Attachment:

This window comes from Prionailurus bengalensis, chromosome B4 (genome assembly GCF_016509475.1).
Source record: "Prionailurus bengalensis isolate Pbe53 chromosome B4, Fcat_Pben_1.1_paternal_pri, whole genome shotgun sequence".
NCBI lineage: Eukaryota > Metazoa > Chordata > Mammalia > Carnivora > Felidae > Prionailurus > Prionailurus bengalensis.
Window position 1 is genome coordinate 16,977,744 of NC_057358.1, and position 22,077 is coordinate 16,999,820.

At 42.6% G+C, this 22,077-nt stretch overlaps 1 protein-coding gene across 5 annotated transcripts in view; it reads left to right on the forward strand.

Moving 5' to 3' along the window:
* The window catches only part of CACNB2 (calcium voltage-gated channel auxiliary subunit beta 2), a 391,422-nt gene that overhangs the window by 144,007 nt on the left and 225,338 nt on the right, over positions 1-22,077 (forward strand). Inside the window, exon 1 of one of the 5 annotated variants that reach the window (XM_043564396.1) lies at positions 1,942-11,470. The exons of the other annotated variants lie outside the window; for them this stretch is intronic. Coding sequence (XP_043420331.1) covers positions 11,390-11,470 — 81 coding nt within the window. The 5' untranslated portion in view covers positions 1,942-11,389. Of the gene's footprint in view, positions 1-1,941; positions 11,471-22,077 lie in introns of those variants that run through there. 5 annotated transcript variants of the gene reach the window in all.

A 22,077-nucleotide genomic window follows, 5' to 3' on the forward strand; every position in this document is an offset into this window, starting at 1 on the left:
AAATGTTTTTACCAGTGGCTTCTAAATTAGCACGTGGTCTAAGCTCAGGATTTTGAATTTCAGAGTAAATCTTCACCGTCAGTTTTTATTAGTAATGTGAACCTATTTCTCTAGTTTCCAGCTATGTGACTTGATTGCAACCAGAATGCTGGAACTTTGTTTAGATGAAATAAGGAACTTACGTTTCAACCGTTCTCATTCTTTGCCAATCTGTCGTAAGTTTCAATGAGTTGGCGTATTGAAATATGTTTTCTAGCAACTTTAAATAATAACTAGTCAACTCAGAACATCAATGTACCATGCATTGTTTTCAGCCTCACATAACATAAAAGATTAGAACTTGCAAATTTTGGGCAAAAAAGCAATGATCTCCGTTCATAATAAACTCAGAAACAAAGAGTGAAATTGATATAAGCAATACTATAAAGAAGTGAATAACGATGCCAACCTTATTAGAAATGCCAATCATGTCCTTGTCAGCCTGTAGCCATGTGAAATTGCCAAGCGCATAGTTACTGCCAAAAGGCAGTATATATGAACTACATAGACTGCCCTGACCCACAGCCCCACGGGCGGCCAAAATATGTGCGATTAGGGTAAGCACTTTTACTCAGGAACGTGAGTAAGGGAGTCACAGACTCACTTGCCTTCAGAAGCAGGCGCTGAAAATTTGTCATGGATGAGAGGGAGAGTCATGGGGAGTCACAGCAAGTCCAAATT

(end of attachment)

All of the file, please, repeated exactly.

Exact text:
This window comes from Prionailurus bengalensis, chromosome B4 (genome assembly GCF_016509475.1).
Source record: "Prionailurus bengalensis isolate Pbe53 chromosome B4, Fcat_Pben_1.1_paternal_pri, whole genome shotgun sequence".
NCBI lineage: Eukaryota > Metazoa > Chordata > Mammalia > Carnivora > Felidae > Prionailurus > Prionailurus bengalensis.
Window position 1 is genome coordinate 16,977,744 of NC_057358.1, and position 22,077 is coordinate 16,999,820.

At 42.6% G+C, this 22,077-nt stretch overlaps 1 protein-coding gene across 5 annotated transcripts in view; it reads left to right on the forward strand.

Moving 5' to 3' along the window:
* The window catches only part of CACNB2 (calcium voltage-gated channel auxiliary subunit beta 2), a 391,422-nt gene that overhangs the window by 144,007 nt on the left and 225,338 nt on the right, over positions 1-22,077 (forward strand). Inside the window, exon 1 of one of the 5 annotated variants that reach the window (XM_043564396.1) lies at positions 1,942-11,470. The exons of the other annotated variants lie outside the window; for them this stretch is intronic. Coding sequence (XP_043420331.1) covers positions 11,390-11,470 — 81 coding nt within the window. The 5' untranslated portion in view covers positions 1,942-11,389. Of the gene's footprint in view, positions 1-1,941; positions 11,471-22,077 lie in introns of those variants that run through there. 5 annotated transcript variants of the gene reach the window in all.

A 22,077-nucleotide genomic window follows, 5' to 3' on the forward strand; every position in this document is an offset into this window, starting at 1 on the left:
AAATGTTTTTACCAGTGGCTTCTAAATTAGCACGTGGTCTAAGCTCAGGATTTTGAATTTCAGAGTAAATCTTCACCGTCAGTTTTTATTAGTAATGTGAACCTATTTCTCTAGTTTCCAGCTATGTGACTTGATTGCAACCAGAATGCTGGAACTTTGTTTAGATGAAATAAGGAACTTACGTTTCAACCGTTCTCATTCTTTGCCAATCTGTCGTAAGTTTCAATGAGTTGGCGTATTGAAATATGTTTTCTAGCAACTTTAAATAATAACTAGTCAACTCAGAACATCAATGTACCATGCATTGTTTTCAGCCTCACATAACATAAAAGATTAGAACTTGCAAATTTTGGGCAAAAAAGCAATGATCTCCGTTCATAATAAACTCAGAAACAAAGAGTGAAATTGATATAAGCAATACTATAAAGAAGTGAATAACGATGCCAACCTTATTAGAAATGCCAATCATGTCCTTGTCAGCCTGTAGCCATGTGAAATTGCCAAGCGCATAGTTACTGCCAAAAGGCAGTATATATGAACTACATAGACTGCCCTGACCCACAGCCCCACGGGCGGCCAAAATATGTGCGATTAGGGTAAGCACTTTTACTCAGGAACGTGAGTAAGGGAGTCACAGACTCACTTGCCTTCAGAAGCAGGCGCTGAAAATTTGTCATGGATGAGAGGGAGAGTCATGGGGAGTCACAGCAAGTCCAAATT